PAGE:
“First of all,” Dr. Quinnett says, “you have to be alert to the possibility that suicide could occur to somebody you already know, and that means that some situational awareness is necessary to the possibility that people could die by suicide. You shouldn’t believe myth number one, that you can’t stop them, so why try?” While developing QPR, which he describes as a kind of CPR for suicide prevention, Dr. Quinnett used his background in army intelligence to emphasize the importance of recognizing and responding to anything dangerous: “Surveillance is key.”

The second step is directly asking the person what’s going on, if anything is wrong, and if suicide is something the person is considering. “Then learn to be a good psychologist and shut up and listen,” Dr. Quinnett says with a laugh. “Step back and let the person start talking and use your active listening skills. It is important that you listen and sit on your own anxiety so that it doesn’t interfere with what the person is telling you.”

After confirming the person is in fact thinking about suicide and listening, Dr. Quinnett says, “People start to feel a little better, and you can help them with that next step, which is referring them to a place where they can get some help—the college counseling department, for example.” So according to the steps in QPR, you question how they are and whether or not they are thinking about suicide, persuade them to talk, and refer them to a helpful resource.

Whether or not from QPR, Dr. Quinnett hopes suicide prevention training will become universal. “In fact,” he says, “lots of people have said QPR should be a universal intervention for anyone in distress, whether or not they’re thinking about suicide, because you’re really teaching compassion, you know, leaning into someone else’s suffering and seeing if you can help.” Suicide is a preventable form of death, and Dr. Quinnett believes in a positive outcome. “Suicide prevention is an enormously rewarding work, because you get to do something that few people get to do in this world, and that’s actually saving a life,” he says. “This is an existential engagement with someone who’s trying to answer Shakespeare’s question, ‘To be or not to be?’ What could be more fascinating, challenging, and interesting than that as a psychologist?”

Reader, whether or not you see suicidology as a future profession, everyone can take the steps necessary to recognize a potential suicide crisis and intervene. We can change the way we talk about suicide, how we encourage survivors, how we destigmatize what history has taught us, how we portray suicide in the media, and how we choose to step in on behalf of our fellow human beings. Start conversations with the right language, listen to stories from survivors, and be alert to harmful portrayals in the media. Take responsibility without fear, because there are resources, guidelines, training, and so much hope. Suicide is a preventable kind of death.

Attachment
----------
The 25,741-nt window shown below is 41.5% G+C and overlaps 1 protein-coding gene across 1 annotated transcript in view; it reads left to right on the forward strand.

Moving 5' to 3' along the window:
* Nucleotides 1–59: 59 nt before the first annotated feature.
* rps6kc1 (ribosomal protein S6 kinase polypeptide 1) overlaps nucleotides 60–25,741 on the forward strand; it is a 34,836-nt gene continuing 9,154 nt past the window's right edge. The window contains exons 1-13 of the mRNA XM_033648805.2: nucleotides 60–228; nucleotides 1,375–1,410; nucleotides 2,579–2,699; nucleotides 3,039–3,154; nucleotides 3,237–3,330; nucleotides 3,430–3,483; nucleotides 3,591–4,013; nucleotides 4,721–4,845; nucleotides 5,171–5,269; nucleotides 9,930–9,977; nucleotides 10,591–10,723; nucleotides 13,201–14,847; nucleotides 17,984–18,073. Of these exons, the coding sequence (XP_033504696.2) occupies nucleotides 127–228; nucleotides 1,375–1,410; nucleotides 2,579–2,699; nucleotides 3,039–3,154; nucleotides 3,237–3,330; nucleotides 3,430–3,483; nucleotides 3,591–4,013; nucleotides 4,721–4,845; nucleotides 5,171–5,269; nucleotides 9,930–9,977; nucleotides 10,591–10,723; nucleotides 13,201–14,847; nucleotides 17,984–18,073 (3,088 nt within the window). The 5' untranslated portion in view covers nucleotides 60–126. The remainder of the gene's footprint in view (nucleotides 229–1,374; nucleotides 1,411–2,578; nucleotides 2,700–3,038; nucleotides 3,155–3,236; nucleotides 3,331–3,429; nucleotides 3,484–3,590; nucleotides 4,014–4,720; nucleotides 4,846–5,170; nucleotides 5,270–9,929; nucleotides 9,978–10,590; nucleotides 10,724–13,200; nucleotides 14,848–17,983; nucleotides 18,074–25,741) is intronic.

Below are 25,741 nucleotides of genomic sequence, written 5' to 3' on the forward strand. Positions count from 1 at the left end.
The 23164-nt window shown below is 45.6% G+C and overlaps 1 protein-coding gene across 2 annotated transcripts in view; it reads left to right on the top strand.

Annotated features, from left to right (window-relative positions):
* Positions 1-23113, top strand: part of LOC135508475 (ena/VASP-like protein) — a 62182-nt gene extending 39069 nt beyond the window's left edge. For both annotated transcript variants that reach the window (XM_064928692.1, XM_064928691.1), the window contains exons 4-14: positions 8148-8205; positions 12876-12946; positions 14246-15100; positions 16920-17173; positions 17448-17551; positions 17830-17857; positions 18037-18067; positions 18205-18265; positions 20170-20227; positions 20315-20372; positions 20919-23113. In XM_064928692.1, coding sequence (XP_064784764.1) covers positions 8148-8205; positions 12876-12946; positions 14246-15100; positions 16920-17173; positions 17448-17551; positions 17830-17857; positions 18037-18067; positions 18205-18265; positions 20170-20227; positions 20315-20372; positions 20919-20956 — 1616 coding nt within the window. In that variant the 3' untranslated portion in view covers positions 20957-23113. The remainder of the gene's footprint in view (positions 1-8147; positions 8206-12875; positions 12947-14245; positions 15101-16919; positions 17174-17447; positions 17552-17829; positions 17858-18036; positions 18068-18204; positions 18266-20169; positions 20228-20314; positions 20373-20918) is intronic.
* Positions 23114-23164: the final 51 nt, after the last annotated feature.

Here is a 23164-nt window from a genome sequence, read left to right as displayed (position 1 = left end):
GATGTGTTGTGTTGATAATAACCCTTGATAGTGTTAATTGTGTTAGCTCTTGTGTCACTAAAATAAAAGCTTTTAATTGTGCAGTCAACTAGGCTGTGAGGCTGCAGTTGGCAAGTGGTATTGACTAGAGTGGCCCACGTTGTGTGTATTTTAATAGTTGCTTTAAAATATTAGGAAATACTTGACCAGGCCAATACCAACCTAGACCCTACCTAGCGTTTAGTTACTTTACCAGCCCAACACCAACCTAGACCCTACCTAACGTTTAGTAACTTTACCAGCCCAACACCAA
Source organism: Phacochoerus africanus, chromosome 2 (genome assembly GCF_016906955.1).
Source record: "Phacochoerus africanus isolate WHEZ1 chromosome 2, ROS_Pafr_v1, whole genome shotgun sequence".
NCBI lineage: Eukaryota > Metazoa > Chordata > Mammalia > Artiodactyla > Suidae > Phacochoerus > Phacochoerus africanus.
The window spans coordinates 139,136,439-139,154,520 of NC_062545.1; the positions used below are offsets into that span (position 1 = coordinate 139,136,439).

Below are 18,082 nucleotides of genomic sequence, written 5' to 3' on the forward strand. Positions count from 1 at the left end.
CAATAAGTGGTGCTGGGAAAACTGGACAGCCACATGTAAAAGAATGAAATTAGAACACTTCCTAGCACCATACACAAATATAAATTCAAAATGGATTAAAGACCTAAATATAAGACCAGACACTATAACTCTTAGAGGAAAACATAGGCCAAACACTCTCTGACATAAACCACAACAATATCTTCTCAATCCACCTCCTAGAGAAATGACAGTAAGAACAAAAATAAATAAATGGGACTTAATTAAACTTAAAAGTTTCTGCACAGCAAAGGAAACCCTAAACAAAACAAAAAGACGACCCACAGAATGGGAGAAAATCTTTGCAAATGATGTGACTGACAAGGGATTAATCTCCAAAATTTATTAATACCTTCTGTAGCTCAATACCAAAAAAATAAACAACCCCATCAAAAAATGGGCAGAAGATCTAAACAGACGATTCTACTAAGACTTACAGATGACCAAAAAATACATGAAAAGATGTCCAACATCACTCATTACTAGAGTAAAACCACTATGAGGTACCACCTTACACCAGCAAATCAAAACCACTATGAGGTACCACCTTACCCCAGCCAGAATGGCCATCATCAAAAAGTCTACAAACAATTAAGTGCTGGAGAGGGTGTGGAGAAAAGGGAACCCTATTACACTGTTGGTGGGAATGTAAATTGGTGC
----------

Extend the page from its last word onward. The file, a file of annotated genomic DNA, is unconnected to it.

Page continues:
American Association of Suicidology. (2017a). Recommendations for reporting on suicide [Resources and Guide]. Retrieved from
American Association of Suicidology. (2017b). Suicide prevention field prepares for release of ‘The Show’ in midst of National Suicide Prevention Week [Press Release]. Retrieved from

Here’s a short interactive game maze learning tutorial Dr. Quinnett and his team developed to help change the language of suicide:

The QPR Institute is applying e-learning technology to suicide prevention education and training, thus enabling clinicians and others to learn and practice evidenced-based interventions to test their skills in working with people at risk of suicide.

Paul Quinnett, PhD, is currently the President and CEO of the QPR Institute, an educational organization dedicated to preventing suicide through “excellence in education.” Author of eight books and an award-winning journalist, he is also a clinical assistant professor in the Department of Psychiatry and Behavioral Science at the University of Washington School of Medicine in Seattle, Washington. In addition to directing a large, public sector mental health program for adults and elders for 30 years, and serving as director of an American Psychological Association-approved internship in clinical psychology, he maintained a private practice in psychotherapy, law enforcement, and corporate consulting. In the early 1960’s Dr. Quinnett served in the US Army Security Agency in Asia (now NSA). Much of his work in suicide prevention is based on his military training in surveillance, signal detection, intelligence gathering, threat assessment, and analysis of human behavior.



Copyright 2018 (Vol. 22, Iss. 2) Psi Chi, the International Honor Society in Psychology


Eye on Psi Chi is a magazine designed to keep members and alumni up-to-date with all the latest information about Psi Chi’s programs, awards, and chapter activities. It features informative articles about careers, graduate school admission, chapter ideas, personal development, the various fields of psychology, and important issues related to our discipline.